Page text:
Album Launch : Dan Possumato & Many Friends / Mostly Melodeon

Welcome to Tradconnect’s Worldwide Album Launch Series. For these launches we are working with 80 radio broadcasters globally, making new traditional releases available for immediate free download through our Download Centre. For artists this makes an online launch a truly global event, with radio stations around the world gaining instant access to the album.

The last time we covered the music of Dan Possumato it was for Tunes Inside, a recording that he made with the many friends he has played with over the years. It was a “rather joyous celebration of a long life in music”. This new release called Mostly Melodeon, is a compilation from his last three albums, including Tunes Inside, and once again it features many of those friends.

“I am basically a one-row melodeon player (I have ones in D, G and C) but I usually take a two-row in D/G when I go to sessions, strictly so I can switch between the common keys of D & G without switching instruments.”

“I am also completely self-taught, as I never lived near anyone who gave lessons (they were elusive during my 15 years in Germany & 8 years in Alaska). I know my fair share of tunes, but many of them are not session tunes.”

Kevin Burke appears on the album and the video below features Dan and Kevin  playing two tunes that Dan says are very uncommon session tunes, at least in his experience. The tunes are The Last Train to Loughrea and Across the Black River.

“I think this is why I've made three albums, as I so enjoy playing this music along with others. If I can't do this at sessions, at least I can do it on recordings. This compilation album includes my favorite tracks from the previous three CDs, and it is more of a tribute to the fine musicians who consented to record with me (and the great recording engineers) than it is of my playing.  This I truly believe.”

Included below is the opening track from the album called Da Eye Wifey. He says that this toe-tapping tune was composed by Iain Mcleod, formerly of the band Shooglenifty. The title is a reference to the optometrist spouse of a Shetland Islands man. It features Dan on melodeon, Kevin Burke on fiddle and Frances Cunningham on bouzouki.

Dan says that “being a melodeon player means you simply can't play some tunes at all, or can't play them as fast as someone playing a B/C or C#/D box can. The jerkiness of having to go in and out with the bellows for every other note makes some tunes simply ill-suited for the melodeon's 10 buttons. Most melodeon players will tell you this, although there are ‘melodeon versions’ of many trad tunes.”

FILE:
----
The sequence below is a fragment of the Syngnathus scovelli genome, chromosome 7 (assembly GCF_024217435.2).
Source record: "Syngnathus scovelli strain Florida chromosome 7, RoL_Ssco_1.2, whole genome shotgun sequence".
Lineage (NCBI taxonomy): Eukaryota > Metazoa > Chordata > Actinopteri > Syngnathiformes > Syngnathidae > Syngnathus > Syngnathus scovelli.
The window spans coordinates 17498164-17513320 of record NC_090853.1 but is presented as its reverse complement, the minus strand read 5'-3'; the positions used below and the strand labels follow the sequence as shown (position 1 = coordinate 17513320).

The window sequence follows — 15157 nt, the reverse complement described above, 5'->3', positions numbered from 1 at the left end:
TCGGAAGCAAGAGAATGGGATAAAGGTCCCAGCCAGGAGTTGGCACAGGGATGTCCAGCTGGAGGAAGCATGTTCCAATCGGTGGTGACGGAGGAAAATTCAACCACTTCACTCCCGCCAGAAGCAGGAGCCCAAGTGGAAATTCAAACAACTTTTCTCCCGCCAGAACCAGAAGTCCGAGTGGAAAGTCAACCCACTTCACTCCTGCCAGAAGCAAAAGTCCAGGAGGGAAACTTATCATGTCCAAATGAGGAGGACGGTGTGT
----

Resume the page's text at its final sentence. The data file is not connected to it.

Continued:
“The first melodeons, he says, became available in Ireland in the early 1830s, according to Máire Ní Chaoimh, a scholar at the University of Limerick. They didn't become popular right away, but by the late 1890s they were being played throughout the country. Its volume and bright clear tone along with robust reeds, which would certainly hold their tuning for longer than the pipes during inclement weather, made it ideal for playing at crossroad platforms and other outdoor venues where dancing would have taken place.”

“Often known as the ‘poor man’s pipes’ the melodeon quickly became popular as an instrument favoured by set dancers. The press and draw system employed in playing the instrument gave the player two notes for every button pressed and created a staccato, bouncy phrasing because of the articulation achieved from the alternate pressing and drawing on the bellows.”

In the early days, from a dancer’s point of view, the music from a melodeon was highly rhythmic, and so the style used by the early single-row players generated great excitement for the dancers with added lift and spirit in the music. This popularity among dancers was to prove hugely important in the destiny of the instrument as it journeyed through tradition.”

The album is now on release and can be purchased from www.cdbaby.com as well as www.claddaghrecords.com

The album is also available as a free download to broadcasters that are part of our Download Centre.

Musicians

 

Teresa Baker - piano

Kevin Burke - fiddle

Mick Mulcrone - vocals, flute, bouzouki

Eliot Grasso - uilleann pipes

Brian McGrath - tenor banjo

Julie Langan - fiddle

Frances Cunningham - bouzouki

John Thornton - harmony vocals

Bill Wolfe - flute

Bill Verdier - fiddle

Brongaene Griffin - fiddle

Molly Thompson - fiddle

Vince Burns - fiddle

Jerry Mulvihill - tenor banjo

Alan Wallace - guitar

Elizabeth Nicholson - harp

Quentin Cooper - guitar, mandolin, tenor banjo

Bill Galloway - backing vocals, bouzouki


Tradconnect's Worldwide Launch Articles are commercial pieces that mark the addition of an album to our Download Centre, where broadcasters can access the album and download it for free to play on their various radio stations. Content for these articles is sourced from the artists press release and liner notes, supplemented with additional content from the artist as required. If you would like to find out more about this initiative please contact us.

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